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Whiptail promises four million IOPS all-flash array performance

Antony Adshead

All-flash array maker Whiptail has announced an upgrade to its Racerunner operating system that will allow its Invicta NAND flash arrays to scale to 30 nodes and up to 360TB of storage.

The all-flash array company claims that scaling to such capacities could bring up to four million IOPS (input/output operations per second) and throughput of around 40GB per second.

Currently such levels of performance represent an extreme that is only required by a handful of organisations worldwide. But Whiptail is aiming its new capabilities at organisations that want to move all their high-performance storage requirements onto a single array.

Max Riggsbee, head of products and marketing at Whiptail, said the platform is designed for multi-tenant storage requirements. 

“Where you might see organisations buy a different array for different needs – say Oracle on one, VDI [virtual desktop infrastructure] on another, batch processing on another, none of which needs one million IOPS – we suggest they could consolidate onto one array with a smaller footprint and not worry about performance.”

The Invicta Silicon Storage Array is a NAND MLC flash-based all-flash unified storage (file access plus Fibre Channel and iSCSI) array product.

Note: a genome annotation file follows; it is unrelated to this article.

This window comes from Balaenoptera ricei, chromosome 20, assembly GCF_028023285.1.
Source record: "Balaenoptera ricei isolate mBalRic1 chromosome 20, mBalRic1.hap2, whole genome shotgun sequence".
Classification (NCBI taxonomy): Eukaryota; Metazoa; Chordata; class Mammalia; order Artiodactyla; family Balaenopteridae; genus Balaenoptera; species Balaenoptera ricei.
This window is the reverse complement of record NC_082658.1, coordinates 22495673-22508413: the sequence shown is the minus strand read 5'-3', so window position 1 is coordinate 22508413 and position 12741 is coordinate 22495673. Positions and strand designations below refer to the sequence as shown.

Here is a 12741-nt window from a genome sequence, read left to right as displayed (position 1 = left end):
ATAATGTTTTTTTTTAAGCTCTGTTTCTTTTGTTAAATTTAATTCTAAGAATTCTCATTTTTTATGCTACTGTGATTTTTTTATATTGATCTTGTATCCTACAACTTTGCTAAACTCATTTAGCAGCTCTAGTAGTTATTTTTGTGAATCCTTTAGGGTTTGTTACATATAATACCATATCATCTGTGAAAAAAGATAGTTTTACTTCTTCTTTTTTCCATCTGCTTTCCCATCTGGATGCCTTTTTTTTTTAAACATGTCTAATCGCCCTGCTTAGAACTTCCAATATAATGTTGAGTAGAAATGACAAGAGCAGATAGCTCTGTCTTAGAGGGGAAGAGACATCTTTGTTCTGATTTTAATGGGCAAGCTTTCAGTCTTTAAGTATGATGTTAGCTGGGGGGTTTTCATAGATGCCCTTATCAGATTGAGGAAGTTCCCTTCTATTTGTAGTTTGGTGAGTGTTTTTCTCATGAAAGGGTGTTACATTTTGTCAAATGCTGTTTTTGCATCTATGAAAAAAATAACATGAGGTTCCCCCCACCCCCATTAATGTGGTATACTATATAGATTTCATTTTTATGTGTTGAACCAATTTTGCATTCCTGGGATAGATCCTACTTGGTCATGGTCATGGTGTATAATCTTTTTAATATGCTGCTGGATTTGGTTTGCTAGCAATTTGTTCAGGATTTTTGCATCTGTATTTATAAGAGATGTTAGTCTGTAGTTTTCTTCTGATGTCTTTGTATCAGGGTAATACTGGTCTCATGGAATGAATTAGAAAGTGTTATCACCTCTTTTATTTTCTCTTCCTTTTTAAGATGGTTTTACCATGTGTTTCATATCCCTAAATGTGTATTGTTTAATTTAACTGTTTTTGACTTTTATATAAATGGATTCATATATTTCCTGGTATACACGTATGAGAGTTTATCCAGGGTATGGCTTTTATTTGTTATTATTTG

It comprises Whiptail Silicon Storage Routers that provide some processing power, connections to networks and other storage nodes, and some features such as RAID management, replication and snapshots. Meanwhile, Silicon Storage Nodes comprise capacity and storage controller with functions such as RAID and snapshotting on board.

Previously, Invicta scaled to six nodes. The announcement marks an upgrade to Racerunner version 4.2 that will see it scale to 30 nodes. Routers and nodes can be mixed and matched to scale capacity or performance.

All-flash arrays have risen in prominence over the past year or two to meet a need for very fast processing, in use cases such as financial transactions and for virtual desktop environments. 

Initially, start-ups such as Whiptail and Violin Memory blazed the trail, but more recently the big storage suppliers have taken notice and made acquisitions, such as EMC’s purchase of XtremIO, IBM’s buy-out of Texas Memory Systems and Hitachi Data Systems’ addition of an all-flash module to its VSP enterprise arrays.

Riggsbee gave examples of organisations Whiptail is aiming the product at. They include financial services for batch processing, transaction processing, market data and analytics; customers that want to boost website response times; file conversion in the media industry; and CAD drawing processing in construction.


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